If you ask the  major publishers how they feel about this, they will tell you privately, as they have told me,  that they are profoundly troubled by the market power of Amazon and are concerned that the deep discounting practiced by Amazon will devalue  what the marketplace thinks is a fair price for books. Last month the sixth largest American publisher, Macmillan, announced that it was changing its retail terms for e-books to the “agency model” which would not permit Amazon to discount titles. Amazon retaliated by pulling  “buy” buttons for all Macmillan books both electronic and physical.   This lasted only a week, but it should be a cautionary tale regarding the dangers of monopoly power in the distribution of ideas in a society or, in the case of Amazon, in the world.

Enter Apple and the iPad. It is difficult to imagine that Steve Jobs can be considered the friend of the little guy and a force against monopoly. Certainly the clout that Apple exercised with  the music industry in forcing them to accept   the iTunes model has done considerable damage to the music companies and artist royalties. But in publishing, as in Mid-East politics, the principle that “the enemy of my enemy is my friend” rules.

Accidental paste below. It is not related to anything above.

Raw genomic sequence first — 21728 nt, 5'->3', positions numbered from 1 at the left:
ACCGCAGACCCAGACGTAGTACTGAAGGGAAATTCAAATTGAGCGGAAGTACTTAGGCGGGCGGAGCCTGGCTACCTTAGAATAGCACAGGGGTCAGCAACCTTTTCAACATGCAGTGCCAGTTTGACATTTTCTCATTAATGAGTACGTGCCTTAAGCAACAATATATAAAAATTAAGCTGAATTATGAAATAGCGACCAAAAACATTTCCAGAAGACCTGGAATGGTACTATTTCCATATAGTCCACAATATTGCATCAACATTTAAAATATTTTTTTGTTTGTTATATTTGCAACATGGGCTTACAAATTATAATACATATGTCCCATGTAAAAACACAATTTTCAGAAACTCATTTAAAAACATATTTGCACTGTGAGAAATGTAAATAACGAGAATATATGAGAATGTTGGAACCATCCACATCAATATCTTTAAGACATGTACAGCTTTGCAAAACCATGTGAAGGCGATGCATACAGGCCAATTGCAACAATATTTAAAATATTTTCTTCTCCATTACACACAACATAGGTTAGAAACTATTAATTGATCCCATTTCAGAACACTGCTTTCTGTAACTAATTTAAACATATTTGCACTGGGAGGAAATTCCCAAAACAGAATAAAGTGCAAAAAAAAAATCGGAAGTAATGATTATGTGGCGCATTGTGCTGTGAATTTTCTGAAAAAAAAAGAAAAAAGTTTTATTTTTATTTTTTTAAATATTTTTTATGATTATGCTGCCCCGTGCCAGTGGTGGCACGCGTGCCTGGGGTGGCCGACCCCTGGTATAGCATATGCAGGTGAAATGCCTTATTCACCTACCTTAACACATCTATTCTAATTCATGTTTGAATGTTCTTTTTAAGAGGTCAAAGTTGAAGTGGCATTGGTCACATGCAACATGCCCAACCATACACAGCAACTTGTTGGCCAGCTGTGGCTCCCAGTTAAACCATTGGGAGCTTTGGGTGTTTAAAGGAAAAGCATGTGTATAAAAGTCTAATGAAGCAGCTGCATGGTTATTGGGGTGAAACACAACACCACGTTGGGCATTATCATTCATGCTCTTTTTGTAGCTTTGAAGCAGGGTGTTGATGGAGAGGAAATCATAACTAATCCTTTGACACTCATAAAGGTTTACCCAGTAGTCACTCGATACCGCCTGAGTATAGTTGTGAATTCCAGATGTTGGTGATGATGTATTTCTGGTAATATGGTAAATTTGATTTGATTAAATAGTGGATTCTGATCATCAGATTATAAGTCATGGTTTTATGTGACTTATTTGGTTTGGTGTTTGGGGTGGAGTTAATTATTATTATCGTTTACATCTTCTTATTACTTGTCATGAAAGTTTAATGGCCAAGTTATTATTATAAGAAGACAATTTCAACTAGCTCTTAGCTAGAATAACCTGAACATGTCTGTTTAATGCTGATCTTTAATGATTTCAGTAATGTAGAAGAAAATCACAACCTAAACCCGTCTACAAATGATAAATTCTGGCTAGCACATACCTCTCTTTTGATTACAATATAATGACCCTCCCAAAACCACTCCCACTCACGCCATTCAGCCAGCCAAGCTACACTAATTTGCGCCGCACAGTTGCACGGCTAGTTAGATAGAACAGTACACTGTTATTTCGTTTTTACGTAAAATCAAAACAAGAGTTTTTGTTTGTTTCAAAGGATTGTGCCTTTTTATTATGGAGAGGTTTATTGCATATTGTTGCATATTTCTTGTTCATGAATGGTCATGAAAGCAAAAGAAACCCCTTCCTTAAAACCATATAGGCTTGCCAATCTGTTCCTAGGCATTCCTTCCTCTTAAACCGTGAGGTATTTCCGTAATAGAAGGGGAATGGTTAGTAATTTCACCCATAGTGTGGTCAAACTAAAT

Five of the six largest book publishers fell into the arms of Apple and negotiated a new  sales model that allows the publishers to control the retail price sold to consumers of the book. But Steve Jobs is not Mahatma Gandhi and has imposed his own stringent conditions on the publishers. Under the new agreements with Apple, publishers will not be permitted to allow any other retailer to sell books below the price that is sold by Apple.

Amazon has reluctantly gone along with the new model, but is insisting on having a 3 year contract that would lock publishers into the current arrangement and guarantee that no other retailer will get better terms. Publishers are reluctant to agree to such a contract. The whole e-book market is in flux. Nobody knows what the e-book firmament will be like in three years.

But according to the New York Times, it gets a lot worse. Amazon has only agreed to the new “agency model” for the six largest publishers. The other 10,000 smaller publishers have not yet signed on with Apple. Amazon  has been speaking to them and telling them that they prefer to stick with the old model where Amazon can sell books for whatever price it chooses.

 These same publishers have spoken to Apple and have been told that Apple will only work with them if they sell to all other retailers under the same terms as  they are selling toApple. In other words, there is reason to believe that in order to do business with  Amazon, publishers will not be able to do business with Apple –and vice versa. A tough choice for the smaller publishers and a distressing possibility for the consumer.